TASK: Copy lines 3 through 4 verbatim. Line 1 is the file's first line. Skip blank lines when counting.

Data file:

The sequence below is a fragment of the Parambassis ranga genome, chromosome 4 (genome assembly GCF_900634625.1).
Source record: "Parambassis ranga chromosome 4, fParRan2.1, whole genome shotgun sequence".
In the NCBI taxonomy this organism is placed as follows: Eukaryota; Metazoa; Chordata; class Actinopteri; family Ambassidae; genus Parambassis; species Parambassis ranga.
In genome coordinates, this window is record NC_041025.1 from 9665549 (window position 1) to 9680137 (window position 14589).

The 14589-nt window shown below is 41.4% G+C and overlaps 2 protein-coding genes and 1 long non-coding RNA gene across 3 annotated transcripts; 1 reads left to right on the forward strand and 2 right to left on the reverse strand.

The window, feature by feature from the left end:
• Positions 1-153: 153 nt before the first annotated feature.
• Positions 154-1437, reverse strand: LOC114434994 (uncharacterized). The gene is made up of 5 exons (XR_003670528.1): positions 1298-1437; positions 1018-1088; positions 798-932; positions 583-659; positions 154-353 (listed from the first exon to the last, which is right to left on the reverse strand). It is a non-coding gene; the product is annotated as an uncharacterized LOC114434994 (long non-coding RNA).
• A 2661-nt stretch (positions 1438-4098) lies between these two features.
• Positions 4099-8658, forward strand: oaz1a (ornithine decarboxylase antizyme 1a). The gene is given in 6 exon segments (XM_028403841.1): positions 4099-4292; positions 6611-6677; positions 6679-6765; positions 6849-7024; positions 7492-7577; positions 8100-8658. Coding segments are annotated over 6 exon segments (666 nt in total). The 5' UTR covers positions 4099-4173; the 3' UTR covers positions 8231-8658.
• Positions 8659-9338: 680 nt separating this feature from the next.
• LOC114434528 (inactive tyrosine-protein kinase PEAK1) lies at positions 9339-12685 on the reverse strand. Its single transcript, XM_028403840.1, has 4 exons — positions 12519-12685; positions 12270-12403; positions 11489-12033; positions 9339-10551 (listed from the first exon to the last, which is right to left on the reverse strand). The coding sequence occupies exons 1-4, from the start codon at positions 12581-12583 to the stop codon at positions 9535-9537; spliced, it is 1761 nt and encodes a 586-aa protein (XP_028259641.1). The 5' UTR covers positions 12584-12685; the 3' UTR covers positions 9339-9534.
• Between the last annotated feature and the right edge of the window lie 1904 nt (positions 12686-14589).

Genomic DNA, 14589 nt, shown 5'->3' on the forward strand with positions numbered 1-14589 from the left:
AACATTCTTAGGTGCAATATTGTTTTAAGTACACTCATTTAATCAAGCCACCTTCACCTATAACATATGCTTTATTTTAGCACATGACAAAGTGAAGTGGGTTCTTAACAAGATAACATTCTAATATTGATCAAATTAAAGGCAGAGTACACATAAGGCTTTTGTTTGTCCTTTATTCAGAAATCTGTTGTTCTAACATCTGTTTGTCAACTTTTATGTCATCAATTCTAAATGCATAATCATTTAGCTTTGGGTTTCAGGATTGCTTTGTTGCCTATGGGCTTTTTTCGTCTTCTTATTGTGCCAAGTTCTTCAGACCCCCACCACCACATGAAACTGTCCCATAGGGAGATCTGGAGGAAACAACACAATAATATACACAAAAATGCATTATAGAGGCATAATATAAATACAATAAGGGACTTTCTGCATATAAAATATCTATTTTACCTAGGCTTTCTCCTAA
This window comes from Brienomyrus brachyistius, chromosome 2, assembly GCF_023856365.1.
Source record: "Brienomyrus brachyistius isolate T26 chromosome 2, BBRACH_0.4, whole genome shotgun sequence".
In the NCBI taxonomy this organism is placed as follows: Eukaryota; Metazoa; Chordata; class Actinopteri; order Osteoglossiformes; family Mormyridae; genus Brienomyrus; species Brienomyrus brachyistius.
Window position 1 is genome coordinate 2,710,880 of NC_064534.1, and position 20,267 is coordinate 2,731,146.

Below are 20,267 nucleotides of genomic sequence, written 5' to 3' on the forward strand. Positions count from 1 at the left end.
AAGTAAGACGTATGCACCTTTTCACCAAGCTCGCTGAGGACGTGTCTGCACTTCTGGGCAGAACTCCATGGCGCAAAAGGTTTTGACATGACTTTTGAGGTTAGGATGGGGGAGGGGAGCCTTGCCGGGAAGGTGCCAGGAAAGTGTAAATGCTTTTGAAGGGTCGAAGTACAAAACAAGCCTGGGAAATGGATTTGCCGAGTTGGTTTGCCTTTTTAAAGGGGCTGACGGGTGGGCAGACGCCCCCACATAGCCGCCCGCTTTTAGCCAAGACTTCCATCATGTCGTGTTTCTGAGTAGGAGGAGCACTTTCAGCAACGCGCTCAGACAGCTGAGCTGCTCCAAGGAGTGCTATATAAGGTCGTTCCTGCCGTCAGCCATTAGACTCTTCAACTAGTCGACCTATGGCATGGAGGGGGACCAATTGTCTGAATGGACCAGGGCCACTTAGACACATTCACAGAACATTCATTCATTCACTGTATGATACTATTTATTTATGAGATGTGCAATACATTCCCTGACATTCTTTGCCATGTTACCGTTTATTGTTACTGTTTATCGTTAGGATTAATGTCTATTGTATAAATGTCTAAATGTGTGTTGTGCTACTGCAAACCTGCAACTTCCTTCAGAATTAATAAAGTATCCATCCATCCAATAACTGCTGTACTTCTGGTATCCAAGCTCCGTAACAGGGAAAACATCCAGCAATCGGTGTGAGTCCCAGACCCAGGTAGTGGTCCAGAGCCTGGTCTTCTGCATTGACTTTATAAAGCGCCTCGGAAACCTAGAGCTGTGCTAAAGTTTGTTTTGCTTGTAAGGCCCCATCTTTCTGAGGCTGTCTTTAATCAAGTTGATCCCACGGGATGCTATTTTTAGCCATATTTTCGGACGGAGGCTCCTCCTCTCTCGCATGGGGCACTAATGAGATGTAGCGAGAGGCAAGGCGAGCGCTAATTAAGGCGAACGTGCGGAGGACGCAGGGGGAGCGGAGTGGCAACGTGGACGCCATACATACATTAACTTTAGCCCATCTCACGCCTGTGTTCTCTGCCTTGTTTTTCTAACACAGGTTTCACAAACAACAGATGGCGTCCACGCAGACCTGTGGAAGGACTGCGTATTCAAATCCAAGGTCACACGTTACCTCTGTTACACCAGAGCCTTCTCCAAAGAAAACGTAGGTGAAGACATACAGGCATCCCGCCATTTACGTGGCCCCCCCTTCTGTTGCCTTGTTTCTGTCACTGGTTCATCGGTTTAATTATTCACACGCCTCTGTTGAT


In the NCBI taxonomy this organism is placed as follows: Eukaryota; Metazoa; Chordata; class Actinopteri; family Ambassidae; genus Parambassis; species Parambassis ranga.
In genome coordinates, this window is record NC_041025.1 from 9665549 (window position 1) to 9680137 (window position 14589).